​Consumer Booking Patterns 2013

​Consumer Booking Patterns 2013

Visit England commissioned market research during 2012-13 looking into what drives consumers to book their tourism experiences and holidays. The Look, Book, Took report published July 2013, suggests methods coastal businesses can use to both attract more business and make the booking process as attractive as possible, so securing bookings from potential visitors.

The report includes sections on how people make the decision to purchase, the information they use, how to influence their decisions, how decided thevisitor was on their initial choices and how visitors use online research to shape their decision making.

Key findings

8,680 interviews were conducted over 12 months.

  • Majority already knew where they wanted to go as they started to plan their trip
  • Almost all had been to that destination before
  • Consideration of destinations other than the one they visited was low
  • Few people travelling to European destinations considered a GB destination
  • Leisure journey choices are often driven by habit and prior experience
  • Destinations need to get into consumer’s consideration sets before the “active” planning phase starts
  • Potential for conversion is much greater amongst those who are already planning to visit the GB than overseas

Sample Profile

Of the participants interviewed (3555), 59% were booking for 1-3 nights, 36% 4-7 nights and 46% were booking a hotel, 13% self-catering, 11% family and friends and 11% caravan and 9% B&B.

They were spending on average £273 per person during their trip.

Some 78% were returning to a destination they had visited in the last 3 years, 63% of these visited at least annually.

Online Journeys

To monitor the customer’s purchase decisions and journey, tracking of website use was undertaken, followed by a survey.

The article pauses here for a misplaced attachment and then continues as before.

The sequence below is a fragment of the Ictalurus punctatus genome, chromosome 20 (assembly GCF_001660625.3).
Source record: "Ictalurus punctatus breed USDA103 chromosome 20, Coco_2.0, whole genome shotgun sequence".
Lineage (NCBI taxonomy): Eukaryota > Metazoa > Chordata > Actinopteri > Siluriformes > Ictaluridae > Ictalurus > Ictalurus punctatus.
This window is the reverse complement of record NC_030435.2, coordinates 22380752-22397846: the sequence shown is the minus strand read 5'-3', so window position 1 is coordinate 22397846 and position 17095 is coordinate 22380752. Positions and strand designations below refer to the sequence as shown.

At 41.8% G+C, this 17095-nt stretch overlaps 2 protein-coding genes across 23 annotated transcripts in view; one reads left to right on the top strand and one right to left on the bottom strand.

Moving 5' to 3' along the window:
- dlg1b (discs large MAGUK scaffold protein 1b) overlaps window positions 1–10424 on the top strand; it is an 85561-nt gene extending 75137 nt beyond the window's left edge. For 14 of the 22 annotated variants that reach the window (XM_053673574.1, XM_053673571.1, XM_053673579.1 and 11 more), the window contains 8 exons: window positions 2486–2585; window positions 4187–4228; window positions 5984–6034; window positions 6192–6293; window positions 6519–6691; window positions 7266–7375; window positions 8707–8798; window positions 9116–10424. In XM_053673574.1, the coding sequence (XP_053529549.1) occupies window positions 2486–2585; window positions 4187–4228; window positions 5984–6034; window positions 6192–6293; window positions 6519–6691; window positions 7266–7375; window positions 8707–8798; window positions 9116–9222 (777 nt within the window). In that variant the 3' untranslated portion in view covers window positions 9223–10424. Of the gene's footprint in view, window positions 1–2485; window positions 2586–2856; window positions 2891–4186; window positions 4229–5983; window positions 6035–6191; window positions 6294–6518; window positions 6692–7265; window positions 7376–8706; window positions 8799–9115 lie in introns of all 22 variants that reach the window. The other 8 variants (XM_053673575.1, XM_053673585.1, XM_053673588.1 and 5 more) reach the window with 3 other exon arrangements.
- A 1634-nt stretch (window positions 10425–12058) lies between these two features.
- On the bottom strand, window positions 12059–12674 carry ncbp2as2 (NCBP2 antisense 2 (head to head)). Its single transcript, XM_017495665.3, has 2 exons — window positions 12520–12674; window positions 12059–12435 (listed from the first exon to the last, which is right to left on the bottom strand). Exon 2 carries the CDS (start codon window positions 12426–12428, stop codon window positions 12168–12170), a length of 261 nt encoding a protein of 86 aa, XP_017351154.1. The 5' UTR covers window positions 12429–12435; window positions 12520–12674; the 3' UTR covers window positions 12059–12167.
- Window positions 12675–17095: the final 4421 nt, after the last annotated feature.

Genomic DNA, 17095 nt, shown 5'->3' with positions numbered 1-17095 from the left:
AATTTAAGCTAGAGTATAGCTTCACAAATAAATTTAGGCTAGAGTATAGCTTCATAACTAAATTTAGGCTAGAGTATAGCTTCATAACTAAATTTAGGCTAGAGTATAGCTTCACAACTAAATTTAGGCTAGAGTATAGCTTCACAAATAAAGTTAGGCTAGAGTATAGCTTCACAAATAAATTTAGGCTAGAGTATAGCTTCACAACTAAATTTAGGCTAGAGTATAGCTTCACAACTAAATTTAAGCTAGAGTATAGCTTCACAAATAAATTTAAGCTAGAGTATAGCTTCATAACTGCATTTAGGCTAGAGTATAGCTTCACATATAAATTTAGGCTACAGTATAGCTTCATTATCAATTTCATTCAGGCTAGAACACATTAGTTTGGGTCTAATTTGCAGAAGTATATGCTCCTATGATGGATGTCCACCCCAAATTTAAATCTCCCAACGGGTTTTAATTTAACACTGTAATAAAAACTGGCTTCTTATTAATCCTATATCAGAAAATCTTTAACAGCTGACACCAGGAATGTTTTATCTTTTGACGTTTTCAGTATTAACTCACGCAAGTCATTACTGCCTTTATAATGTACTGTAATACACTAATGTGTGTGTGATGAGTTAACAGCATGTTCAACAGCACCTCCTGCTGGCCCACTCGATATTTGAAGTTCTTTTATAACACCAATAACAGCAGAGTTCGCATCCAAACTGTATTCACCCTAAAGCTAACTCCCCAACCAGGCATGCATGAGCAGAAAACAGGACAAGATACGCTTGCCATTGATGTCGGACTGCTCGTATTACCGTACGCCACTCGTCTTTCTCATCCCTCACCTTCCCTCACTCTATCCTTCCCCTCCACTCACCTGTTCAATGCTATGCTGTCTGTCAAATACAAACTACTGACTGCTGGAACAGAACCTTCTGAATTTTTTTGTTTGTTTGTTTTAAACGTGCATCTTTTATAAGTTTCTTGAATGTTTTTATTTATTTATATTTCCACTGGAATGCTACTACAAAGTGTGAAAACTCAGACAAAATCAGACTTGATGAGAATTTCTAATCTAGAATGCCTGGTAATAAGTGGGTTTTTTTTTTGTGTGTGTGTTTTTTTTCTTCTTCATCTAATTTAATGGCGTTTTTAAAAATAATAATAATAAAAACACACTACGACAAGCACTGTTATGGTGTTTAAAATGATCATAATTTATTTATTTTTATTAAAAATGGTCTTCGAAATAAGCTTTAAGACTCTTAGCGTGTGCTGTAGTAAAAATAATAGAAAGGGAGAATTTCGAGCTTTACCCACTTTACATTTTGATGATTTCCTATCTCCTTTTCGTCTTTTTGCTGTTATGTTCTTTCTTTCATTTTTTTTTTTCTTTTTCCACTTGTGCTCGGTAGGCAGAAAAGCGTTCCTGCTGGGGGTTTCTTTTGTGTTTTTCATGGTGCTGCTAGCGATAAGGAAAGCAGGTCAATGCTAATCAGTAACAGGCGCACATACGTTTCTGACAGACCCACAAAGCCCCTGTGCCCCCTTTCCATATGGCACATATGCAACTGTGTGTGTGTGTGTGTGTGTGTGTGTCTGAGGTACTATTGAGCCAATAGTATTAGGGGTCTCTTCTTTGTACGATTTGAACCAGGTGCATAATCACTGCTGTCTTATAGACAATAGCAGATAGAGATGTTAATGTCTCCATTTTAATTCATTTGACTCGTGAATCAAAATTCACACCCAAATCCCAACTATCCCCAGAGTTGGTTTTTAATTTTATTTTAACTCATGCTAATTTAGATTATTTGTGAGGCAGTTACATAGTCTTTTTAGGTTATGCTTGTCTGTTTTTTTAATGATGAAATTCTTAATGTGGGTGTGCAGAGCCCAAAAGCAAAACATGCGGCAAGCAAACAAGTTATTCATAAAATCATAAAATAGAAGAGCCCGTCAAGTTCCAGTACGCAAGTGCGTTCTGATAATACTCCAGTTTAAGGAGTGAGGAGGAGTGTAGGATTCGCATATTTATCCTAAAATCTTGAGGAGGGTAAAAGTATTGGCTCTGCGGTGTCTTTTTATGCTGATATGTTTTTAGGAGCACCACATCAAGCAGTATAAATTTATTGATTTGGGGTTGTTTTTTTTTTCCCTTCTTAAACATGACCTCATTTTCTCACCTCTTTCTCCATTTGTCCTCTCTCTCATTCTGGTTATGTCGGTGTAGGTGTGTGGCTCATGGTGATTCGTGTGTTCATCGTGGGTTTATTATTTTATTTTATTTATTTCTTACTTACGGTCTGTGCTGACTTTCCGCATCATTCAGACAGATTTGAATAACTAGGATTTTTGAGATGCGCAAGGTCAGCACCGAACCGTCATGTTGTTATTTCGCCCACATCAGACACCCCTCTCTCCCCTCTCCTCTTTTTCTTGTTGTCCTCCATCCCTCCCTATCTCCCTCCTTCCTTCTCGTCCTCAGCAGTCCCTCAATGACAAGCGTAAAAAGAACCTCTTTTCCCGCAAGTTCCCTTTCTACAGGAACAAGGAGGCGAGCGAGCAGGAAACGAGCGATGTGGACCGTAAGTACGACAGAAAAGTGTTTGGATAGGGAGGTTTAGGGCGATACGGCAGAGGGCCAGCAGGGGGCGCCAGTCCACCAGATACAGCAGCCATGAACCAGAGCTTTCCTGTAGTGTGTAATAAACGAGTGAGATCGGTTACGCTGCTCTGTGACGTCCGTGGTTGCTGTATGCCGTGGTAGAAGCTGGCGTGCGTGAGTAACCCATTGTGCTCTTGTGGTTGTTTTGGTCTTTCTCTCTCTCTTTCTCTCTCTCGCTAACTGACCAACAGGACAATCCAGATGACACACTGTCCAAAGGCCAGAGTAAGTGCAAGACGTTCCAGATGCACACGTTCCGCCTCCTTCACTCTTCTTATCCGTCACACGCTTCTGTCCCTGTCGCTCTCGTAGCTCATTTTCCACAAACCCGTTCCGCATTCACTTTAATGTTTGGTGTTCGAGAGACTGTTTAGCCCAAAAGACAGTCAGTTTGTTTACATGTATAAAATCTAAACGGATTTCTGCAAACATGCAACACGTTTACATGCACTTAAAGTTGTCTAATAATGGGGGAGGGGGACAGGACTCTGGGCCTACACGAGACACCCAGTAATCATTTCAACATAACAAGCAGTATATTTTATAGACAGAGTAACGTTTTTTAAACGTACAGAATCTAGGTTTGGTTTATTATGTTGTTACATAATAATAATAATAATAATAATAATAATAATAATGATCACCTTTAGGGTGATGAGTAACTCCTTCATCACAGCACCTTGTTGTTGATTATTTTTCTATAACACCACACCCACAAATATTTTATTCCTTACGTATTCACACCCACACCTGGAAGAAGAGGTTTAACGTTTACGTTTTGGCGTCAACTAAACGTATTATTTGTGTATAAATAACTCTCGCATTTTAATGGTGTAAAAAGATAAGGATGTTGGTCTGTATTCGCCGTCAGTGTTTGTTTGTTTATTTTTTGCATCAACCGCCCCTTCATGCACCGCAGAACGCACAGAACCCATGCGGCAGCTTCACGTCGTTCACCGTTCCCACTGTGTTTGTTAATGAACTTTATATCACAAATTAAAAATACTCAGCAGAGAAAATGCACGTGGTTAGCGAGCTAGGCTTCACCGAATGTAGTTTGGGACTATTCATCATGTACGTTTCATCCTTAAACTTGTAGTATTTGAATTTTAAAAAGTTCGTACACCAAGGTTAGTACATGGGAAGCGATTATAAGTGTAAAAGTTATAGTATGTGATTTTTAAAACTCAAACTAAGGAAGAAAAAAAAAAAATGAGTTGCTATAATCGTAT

33% thought about the trip and booked it in the same month, and 22% (1 in 5) undertook this process in two months.

26% booked and actually undertook the trip in the same month, with 31% over two months and 26% within 3 months.

The strongest preference was to consider and book a short trip (1-3 nights) within the same month across all group categories, pre family was strongest at 46%, post and older family 38%, and young family 32%. Visitors searched activity and websites more for short breaks, those without a family spent longer researching.

Destination choice

Looking at the choice of destination, 2 out of 3 people only considered a trip within Great Britain. 38% had slightly or significantly reduced their holiday budget, 27% had reduced the duration and 31% the amount of spending money per person, but more than 50% of visitors had not altered any of these holiday decisions, increasing spending in these

Influence of advertising

With regard to advertising, less than 10% claimed they had been influenced in any part of their holiday decision process by advertising, though email advertising worked well for short trips (39% for 1-3 nights) and serviced accommodation (39%). Newspapers are more likely to influence those looking for non-serviced accommodation (19% compares to 6% in hotels).

  • Online advertising is the most influential media for all stages of the booking process; highest for influencing choice of accommodation.
  • TV has relatively low (claimed) influence.
  • Email advertising has more influence amongst those booking shorter trips and those staying in hotels.

Information sources

The internet was the most important source for:

  • Deciding which country to go to – 26%
  • Deciding where to go – 31%
  • Planning accommodation – 54%
  • Planning transport – 27%

Those booking online are more likely to plan their trip online, with online review sites and large hotel chains dominating search terms used especially for post-family groups, though younger families had a wider range of search terms, older families focus on “last minute” terms.

72% booked their accommodation online, with 23% booking via telephone. Short breaks and serviced accommodation show higher levels of booking online.

Pre-family or young family families are more likely to use a mobile to undertake searches, while 1 in 4 will use a mobile device at some stage of the decision making process, however the home computer still dominates.

To read the full report click here.